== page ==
Baktun, Begin Again

Here we are nearly at the end of the conventional solar year, just a little bit into the Christian liturgical year, and merely a day before the end of a Mayan Baktun or, more prosaically, before the return of the sun for another 365 days. Something in there for everyone to celebrate or fear, I’d say. Since I’ve tried to turn my mental barge around and do some (more) blogging, I thought it would be inappropriate if I were to close the year with nothing since November. By the same token, this is my last day at work before starting roughly two weeks of vacation. (Where the disputable terms are “two weeks”, as I’ll be at THATCamp MLA on January 2, and “vacation”, as part of the time will be spent with my nuclear family traveling to see my father for nearly a week. I love both more than I can express, but cultural differences sometimes rear their heads.) The vast expanses of free time I see ahead of me are certainly mirages, so this is likely to be also the last chance I have to write something before 2013 hits me like a wet mackerel.

It’s been a wonderful transition from the Center for Language Study to the Instructional Technology Group over the course of the past twelvemonth (almost exactly), with many items worth noting. Time being short, though, I’ll look at just a couple, and those superficially.

One of the greatest joys and greatest difficulties has been restraint. Being charged with instructional technology exploration, support, and collaboration for the entirety of Yale College and Graduate School of Arts and Sciences has meant that I never lack for interesting work. Indeed, there is far too much interesting work to go around. It’s a funny thing sitting down with great intellectuals and great teachers with whom I have great workplace status differential and being able to commiserate over the sheer tonnage of wonderful work being done and the opportunities with that work, as well as the sheer tonnage of things that need changing and the opportunities in that way. Recently I’ve been feeling that too many of my sorties have been fascinating explorations unlikely — if I’m brutally honest with myself — to lead anywhere, and that needs to change in 2013. Saying no has never been my strong suit, and neither has ignoring interesting threads, so this will be a challenge.

One strange part of the transition has been migrating from an independent bureaucratic entity where I did IT of a particular flavor to being part of the IT Borg itself. Being outside gave me, obviously, both a critical perspective on the work ITS did and, perhaps less obviously, a position in which I could without fear of reprisal loudly and frequently criticize the way it did it. Part of what the past year has been about on this front is figuring out how much these things have changed. Certainly my critical perspective has diminished. I don’t work with ITS as a “client”, I cannot rely on the conversations I have with people who are in that situation, and I cannot rely on my jaundiced eye. Fortunately, I managed while outside the beast to form good relationships with people who have at worst a healthy skepticism about ITS; continuing those relationships has been invaluable in keeping me from becoming a company man. Equally fortunately, there have been many changes to the Borg that have made it a little less Borg-like. There continues to linger the scent of patronage and stasis, but that’s to be expected when there isn’t complete turnover of a roughly 400-person organization. There continues to linger shades of obstructionism and throttling workload via antediluvian budgeting practices, which is more troubling. The longer people can’t get things done fast enough after a change of leadership, the more likely they are to turn away from doing things within the institution. As and if that happens, ITS turns into just the shadow roadies, trying to make sure the rock show takes place without anyone noticing us. Go ahead, push the metaphor a bit; I think it’s got some elasticity.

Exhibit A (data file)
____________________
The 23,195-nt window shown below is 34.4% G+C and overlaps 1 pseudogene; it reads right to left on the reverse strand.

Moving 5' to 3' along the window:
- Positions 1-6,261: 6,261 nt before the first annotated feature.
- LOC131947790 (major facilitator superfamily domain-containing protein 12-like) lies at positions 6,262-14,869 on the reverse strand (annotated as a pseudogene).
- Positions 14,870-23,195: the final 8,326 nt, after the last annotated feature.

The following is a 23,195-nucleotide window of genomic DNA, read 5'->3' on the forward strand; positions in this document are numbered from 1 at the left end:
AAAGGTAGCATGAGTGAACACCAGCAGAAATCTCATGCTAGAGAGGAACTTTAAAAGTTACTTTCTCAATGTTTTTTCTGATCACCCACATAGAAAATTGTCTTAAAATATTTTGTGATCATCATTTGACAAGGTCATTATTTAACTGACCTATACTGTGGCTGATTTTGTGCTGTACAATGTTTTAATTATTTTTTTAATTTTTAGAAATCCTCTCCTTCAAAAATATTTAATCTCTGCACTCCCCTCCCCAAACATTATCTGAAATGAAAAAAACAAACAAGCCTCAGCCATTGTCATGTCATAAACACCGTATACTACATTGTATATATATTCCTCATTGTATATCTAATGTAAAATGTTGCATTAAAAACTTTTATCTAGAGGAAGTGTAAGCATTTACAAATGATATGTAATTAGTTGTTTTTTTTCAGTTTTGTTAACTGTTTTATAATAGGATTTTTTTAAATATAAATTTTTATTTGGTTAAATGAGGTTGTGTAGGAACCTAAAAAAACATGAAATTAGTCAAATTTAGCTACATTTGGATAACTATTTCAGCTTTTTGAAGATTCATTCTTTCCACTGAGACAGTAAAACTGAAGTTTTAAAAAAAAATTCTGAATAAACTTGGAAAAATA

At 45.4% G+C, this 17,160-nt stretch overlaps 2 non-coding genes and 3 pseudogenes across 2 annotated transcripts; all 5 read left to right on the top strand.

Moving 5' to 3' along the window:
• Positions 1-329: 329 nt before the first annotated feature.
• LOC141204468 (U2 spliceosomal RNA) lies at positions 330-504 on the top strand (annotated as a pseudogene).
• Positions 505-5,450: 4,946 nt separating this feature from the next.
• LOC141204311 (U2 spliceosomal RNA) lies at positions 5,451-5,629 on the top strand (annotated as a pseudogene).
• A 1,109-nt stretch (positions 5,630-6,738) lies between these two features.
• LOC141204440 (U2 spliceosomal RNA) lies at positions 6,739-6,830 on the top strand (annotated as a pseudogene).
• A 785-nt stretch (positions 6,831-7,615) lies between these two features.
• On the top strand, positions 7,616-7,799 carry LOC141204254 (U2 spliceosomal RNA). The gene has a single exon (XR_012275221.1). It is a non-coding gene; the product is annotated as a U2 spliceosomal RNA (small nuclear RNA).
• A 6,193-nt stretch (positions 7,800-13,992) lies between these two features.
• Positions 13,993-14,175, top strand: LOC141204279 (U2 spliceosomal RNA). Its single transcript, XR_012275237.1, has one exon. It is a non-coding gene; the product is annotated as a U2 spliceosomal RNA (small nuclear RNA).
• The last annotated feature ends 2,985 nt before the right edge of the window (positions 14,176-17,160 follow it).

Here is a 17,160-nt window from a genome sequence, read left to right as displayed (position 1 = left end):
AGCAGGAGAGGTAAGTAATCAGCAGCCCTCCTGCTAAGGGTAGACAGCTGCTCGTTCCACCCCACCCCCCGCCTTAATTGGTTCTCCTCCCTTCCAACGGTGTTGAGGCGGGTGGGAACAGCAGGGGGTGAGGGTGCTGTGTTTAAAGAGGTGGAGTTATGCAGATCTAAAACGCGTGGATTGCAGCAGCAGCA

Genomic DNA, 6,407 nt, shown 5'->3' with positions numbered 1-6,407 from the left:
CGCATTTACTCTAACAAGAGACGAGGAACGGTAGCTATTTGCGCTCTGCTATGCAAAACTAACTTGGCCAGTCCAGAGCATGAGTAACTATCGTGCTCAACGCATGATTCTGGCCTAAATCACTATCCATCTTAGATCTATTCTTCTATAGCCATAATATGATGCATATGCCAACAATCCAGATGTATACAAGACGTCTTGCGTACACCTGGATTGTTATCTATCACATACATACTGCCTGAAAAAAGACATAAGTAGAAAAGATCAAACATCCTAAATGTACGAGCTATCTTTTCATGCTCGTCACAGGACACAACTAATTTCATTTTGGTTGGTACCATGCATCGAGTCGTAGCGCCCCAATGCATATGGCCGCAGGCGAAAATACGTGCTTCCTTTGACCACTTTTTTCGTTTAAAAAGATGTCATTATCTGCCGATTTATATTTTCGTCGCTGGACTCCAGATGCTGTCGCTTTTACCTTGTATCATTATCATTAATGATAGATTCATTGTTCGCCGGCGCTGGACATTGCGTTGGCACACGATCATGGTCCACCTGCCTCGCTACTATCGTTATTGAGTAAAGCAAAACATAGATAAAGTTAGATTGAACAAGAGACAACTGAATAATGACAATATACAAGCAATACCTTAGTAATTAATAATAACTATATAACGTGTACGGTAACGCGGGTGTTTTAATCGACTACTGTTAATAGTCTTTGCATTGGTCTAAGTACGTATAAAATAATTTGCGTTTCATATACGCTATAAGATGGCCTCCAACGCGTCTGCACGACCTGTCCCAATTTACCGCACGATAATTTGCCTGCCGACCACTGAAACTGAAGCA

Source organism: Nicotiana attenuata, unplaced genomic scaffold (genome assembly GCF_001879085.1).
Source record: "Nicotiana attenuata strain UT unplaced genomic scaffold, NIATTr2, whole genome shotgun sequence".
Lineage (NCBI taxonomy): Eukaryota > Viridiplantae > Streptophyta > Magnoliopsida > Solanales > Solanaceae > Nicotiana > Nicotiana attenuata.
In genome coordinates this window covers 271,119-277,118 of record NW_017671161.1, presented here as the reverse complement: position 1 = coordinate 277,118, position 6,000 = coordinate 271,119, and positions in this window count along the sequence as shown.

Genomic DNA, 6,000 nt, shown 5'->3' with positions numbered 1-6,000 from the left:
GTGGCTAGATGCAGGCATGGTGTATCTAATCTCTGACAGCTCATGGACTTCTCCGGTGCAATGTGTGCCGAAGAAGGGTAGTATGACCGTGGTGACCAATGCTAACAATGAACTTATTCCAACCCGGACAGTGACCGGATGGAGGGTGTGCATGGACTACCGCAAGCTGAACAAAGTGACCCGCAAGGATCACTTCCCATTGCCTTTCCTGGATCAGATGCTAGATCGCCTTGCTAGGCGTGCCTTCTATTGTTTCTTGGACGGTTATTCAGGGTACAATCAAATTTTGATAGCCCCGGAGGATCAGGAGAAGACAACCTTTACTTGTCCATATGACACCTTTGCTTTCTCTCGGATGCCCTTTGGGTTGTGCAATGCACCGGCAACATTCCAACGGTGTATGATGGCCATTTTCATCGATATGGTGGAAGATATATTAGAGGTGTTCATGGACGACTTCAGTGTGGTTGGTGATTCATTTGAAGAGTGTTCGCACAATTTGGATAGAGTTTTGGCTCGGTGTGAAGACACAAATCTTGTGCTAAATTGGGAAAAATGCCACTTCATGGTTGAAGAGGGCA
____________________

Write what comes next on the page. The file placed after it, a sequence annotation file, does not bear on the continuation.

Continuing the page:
Despite the dark rumblings in that last paragraph, though, I continue to be thrilled to work at ITG and cautiously optimistic about the direction of ITS. If “[X] is people”, as a frequent snowclone in my 2012 tweetstream has had it, then I can have hope for the future of my group and for scholarly/educational/instructional/academic technology at Yale, since the people putting their back into moving that stuff forward are dependable, intelligent, and yearning to breathe free. I’ve got a great boss and great coworkers, so it’s with a smile on my face that I will greet the newly rising sun tomorrow. Farewell for a couple of weeks or so.